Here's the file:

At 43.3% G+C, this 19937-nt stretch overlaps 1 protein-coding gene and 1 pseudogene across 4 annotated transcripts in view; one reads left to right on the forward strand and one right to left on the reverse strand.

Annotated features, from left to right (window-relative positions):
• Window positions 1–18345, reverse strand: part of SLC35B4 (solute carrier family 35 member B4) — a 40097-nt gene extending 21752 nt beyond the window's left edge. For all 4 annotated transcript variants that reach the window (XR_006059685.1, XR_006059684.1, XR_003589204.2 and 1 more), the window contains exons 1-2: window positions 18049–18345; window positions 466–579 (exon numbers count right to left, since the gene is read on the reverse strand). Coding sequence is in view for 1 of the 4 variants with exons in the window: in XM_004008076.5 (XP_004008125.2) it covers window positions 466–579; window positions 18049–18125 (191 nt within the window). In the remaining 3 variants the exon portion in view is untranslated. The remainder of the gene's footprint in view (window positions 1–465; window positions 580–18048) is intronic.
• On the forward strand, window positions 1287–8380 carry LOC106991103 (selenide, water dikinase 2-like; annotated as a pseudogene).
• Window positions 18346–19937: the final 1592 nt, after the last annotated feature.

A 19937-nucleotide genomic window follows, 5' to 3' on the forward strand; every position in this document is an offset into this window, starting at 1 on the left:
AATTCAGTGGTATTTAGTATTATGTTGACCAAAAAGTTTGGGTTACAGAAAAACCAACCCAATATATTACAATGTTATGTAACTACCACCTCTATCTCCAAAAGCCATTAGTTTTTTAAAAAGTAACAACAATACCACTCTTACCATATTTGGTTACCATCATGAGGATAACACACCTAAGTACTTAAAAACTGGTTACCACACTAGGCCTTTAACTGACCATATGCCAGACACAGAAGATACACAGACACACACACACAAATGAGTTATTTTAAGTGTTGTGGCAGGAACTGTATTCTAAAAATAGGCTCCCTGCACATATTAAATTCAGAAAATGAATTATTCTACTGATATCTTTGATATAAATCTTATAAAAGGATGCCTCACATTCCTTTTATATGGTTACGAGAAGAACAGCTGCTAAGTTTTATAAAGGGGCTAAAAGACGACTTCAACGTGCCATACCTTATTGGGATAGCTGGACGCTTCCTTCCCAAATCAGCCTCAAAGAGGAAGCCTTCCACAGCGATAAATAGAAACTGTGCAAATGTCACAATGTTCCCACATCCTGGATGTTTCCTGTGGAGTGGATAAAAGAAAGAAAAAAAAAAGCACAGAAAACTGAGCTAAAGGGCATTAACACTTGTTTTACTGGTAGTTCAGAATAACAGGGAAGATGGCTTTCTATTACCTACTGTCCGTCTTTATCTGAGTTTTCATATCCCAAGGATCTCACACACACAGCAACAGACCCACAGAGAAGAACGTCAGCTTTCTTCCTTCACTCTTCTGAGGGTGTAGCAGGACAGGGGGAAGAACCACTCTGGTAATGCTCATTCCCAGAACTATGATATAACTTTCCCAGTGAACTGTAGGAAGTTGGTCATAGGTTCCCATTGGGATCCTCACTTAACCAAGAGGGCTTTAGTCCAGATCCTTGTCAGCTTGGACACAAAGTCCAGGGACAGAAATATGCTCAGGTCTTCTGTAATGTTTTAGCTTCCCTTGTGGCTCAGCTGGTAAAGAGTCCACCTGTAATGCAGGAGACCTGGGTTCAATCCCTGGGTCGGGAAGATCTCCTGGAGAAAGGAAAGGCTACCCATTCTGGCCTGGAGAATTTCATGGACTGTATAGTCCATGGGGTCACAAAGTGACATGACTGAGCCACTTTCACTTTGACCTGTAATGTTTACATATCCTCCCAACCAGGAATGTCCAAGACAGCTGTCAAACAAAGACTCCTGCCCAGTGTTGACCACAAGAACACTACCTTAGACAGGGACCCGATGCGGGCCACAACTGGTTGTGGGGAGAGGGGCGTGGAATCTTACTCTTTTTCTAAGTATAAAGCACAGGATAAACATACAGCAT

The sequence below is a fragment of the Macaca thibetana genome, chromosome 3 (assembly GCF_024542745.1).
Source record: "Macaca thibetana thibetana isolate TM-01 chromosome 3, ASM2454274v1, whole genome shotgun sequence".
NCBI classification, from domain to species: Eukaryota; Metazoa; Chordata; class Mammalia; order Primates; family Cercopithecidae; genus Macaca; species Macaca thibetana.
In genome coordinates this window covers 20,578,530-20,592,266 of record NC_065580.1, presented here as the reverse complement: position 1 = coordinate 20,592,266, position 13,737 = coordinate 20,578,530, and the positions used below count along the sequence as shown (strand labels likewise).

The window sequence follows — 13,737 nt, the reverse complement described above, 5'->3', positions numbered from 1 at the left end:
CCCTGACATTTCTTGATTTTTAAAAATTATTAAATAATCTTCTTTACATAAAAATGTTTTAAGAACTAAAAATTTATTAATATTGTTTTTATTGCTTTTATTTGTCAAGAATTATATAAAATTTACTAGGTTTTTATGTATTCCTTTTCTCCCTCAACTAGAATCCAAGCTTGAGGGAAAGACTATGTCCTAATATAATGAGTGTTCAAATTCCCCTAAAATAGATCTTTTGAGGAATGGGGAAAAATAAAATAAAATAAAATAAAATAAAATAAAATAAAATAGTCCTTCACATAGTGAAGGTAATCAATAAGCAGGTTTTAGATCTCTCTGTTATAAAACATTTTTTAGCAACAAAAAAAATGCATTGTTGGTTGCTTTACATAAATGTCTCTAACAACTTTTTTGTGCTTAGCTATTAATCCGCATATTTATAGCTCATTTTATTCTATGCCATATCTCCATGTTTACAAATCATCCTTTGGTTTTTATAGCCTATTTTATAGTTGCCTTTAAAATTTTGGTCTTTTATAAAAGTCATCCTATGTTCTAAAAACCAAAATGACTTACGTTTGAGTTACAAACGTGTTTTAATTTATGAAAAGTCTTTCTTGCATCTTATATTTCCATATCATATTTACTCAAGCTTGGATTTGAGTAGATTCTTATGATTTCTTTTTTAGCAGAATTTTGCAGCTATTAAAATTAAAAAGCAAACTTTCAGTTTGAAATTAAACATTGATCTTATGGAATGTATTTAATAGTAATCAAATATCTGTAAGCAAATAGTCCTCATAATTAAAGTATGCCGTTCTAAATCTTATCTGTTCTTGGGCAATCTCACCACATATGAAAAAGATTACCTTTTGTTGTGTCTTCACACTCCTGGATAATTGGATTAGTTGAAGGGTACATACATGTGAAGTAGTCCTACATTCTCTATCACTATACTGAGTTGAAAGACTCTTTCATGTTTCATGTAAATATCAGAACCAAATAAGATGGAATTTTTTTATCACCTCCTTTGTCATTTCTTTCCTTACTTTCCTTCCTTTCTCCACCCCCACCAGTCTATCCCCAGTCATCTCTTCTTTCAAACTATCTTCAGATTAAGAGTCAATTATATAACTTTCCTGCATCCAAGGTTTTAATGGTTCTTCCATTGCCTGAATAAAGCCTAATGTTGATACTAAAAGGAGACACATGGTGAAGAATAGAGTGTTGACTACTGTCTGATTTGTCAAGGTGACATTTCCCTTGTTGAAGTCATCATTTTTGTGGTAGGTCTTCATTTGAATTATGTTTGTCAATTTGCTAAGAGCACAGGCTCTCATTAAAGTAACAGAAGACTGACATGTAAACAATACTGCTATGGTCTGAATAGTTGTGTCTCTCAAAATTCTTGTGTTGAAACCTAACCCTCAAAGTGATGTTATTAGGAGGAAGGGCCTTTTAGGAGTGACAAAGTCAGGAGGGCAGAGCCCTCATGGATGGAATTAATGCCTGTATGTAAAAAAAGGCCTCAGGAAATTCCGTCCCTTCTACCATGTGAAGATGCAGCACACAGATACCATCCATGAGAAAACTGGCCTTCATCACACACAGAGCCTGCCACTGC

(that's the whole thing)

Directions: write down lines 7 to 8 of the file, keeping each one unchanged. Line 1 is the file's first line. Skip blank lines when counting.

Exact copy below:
AATTCAGTGGTATTTAGTATTATGTTGACCAAAAAGTTTGGGTTACAGAAAAACCAACCCAATATATTACAATGTTATGTAACTACCACCTCTATCTCCAAAAGCCATTAGTTTTTTAAAAAGTAACAACAATACCACTCTTACCATATTTGGTTACCATCATGAGGATAACACACCTAAGTACTTAAAAACTGGTTACCACACTAGGCCTTTAACTGACCATATGCCAGACACAGAAGATACACAGACACACACACACAAATGAGTTATTTTAAGTGTTGTGGCAGGAACTGTATTCTAAAAATAGGCTCCCTGCACATATTAAATTCAGAAAATGAATTATTCTACTGATATCTTTGATATAAATCTTATAAAAGGATGCCTCACATTCCTTTTATATGGTTACGAGAAGAACAGCTGCTAAGTTTTATAAAGGGGCTAAAAGACGACTTCAACGTGCCATACCTTATTGGGATAGCTGGACGCTTCCTTCCCAAATCAGCCTCAAAGAGGAAGCCTTCCACAGCGATAAATAGAAACTGTGCAAATGTCACAATGTTCCCACATCCTGGATGTTTCCTGTGGAGTGGATAAAAGAAAGAAAAAAAAAAGCACAGAAAACTGAGCTAAAGGGCATTAACACTTGTTTTACTGGTAGTTCAGAATAACAGGGAAGATGGCTTTCTATTACCTACTGTCCGTCTTTATCTGAGTTTTCATATCCCAAGGATCTCACACACACAGCAACAGACCCACAGAGAAGAACGTCAGCTTTCTTCCTTCACTCTTCTGAGGGTGTAGCAGGACAGGGGGAAGAACCACTCTGGTAATGCTCATTCCCAGAACTATGATATAACTTTCCCAGTGAACTGTAGGAAGTTGGTCATAGGTTCCCATTGGGATCCTCACTTAACCAAGAGGGCTTTAGTCCAGATCCTTGTCAGCTTGGACACAAAGTCCAGGGACAGAAATATGCTCAGGTCTTCTGTAATGTTTTAGCTTCCCTTGTGGCTCAGCTGGTAAAGAGTCCACCTGTAATGCAGGAGACCTGGGTTCAATCCCTGGGTCGGGAAGATCTCCTGGAGAAAGGAAAGGCTACCCATTCTGGCCTGGAGAATTTCATGGACTGTATAGTCCATGGGGTCACAAAGTGACATGACTGAGCCACTTTCACTTTGACCTGTAATGTTTACATATCCTCCCAACCAGGAATGTCCAAGACAGCTGTCAAACAAAGACTCCTGCCCAGTGTTGACCACAAGAACACTACCTTAGACAGGGACCCGATGCGGGCCACAACTGGTTGTGGGGAGAGGGGCGTGGAATCTTACTCTTTTTCTAAGTATAAAGCACAGGATAAACATACAGCAT

The sequence below is a fragment of the Macaca thibetana genome, chromosome 3 (assembly GCF_024542745.1).